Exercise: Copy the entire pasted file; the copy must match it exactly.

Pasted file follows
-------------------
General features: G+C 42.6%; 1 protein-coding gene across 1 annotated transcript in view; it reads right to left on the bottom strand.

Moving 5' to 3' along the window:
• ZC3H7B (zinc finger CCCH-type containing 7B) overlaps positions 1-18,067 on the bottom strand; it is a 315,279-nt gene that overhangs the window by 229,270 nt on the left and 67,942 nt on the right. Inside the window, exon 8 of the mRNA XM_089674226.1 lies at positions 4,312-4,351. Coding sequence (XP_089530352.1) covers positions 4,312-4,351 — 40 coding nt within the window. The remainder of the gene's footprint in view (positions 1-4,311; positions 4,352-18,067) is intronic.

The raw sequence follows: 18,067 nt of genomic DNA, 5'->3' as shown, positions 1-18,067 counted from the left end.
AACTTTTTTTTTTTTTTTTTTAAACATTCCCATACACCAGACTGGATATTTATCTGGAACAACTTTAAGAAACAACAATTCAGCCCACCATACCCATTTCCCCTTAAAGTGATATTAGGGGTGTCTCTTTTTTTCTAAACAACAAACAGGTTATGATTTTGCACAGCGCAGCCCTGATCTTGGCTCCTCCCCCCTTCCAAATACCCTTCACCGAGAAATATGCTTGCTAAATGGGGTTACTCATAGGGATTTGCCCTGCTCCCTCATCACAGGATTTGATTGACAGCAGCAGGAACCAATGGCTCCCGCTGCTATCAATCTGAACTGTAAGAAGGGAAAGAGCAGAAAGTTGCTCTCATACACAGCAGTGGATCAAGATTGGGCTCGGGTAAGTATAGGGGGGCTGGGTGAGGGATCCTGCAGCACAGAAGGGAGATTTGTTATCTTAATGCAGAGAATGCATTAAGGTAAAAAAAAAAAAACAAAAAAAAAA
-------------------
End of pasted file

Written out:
General features: G+C 42.6%; 1 protein-coding gene across 1 annotated transcript in view; it reads right to left on the bottom strand.

Moving 5' to 3' along the window:
• ZC3H7B (zinc finger CCCH-type containing 7B) overlaps positions 1-18,067 on the bottom strand; it is a 315,279-nt gene that overhangs the window by 229,270 nt on the left and 67,942 nt on the right. Inside the window, exon 8 of the mRNA XM_089674226.1 lies at positions 4,312-4,351. Coding sequence (XP_089530352.1) covers positions 4,312-4,351 — 40 coding nt within the window. The remainder of the gene's footprint in view (positions 1-4,311; positions 4,352-18,067) is intronic.

The raw sequence follows: 18,067 nt of genomic DNA, 5'->3' as shown, positions 1-18,067 counted from the left end.
AACTTTTTTTTTTTTTTTTTTAAACATTCCCATACACCAGACTGGATATTTATCTGGAACAACTTTAAGAAACAACAATTCAGCCCACCATACCCATTTCCCCTTAAAGTGATATTAGGGGTGTCTCTTTTTTTCTAAACAACAAACAGGTTATGATTTTGCACAGCGCAGCCCTGATCTTGGCTCCTCCCCCCTTCCAAATACCCTTCACCGAGAAATATGCTTGCTAAATGGGGTTACTCATAGGGATTTGCCCTGCTCCCTCATCACAGGATTTGATTGACAGCAGCAGGAACCAATGGCTCCCGCTGCTATCAATCTGAACTGTAAGAAGGGAAAGAGCAGAAAGTTGCTCTCATACACAGCAGTGGATCAAGATTGGGCTCGGGTAAGTATAGGGGGGCTGGGTGAGGGATCCTGCAGCACAGAAGGGAGATTTGTTATCTTAATGCAGAGAATGCATTAAGGTAAAAAAAAAAAAACAAAAAAAAAA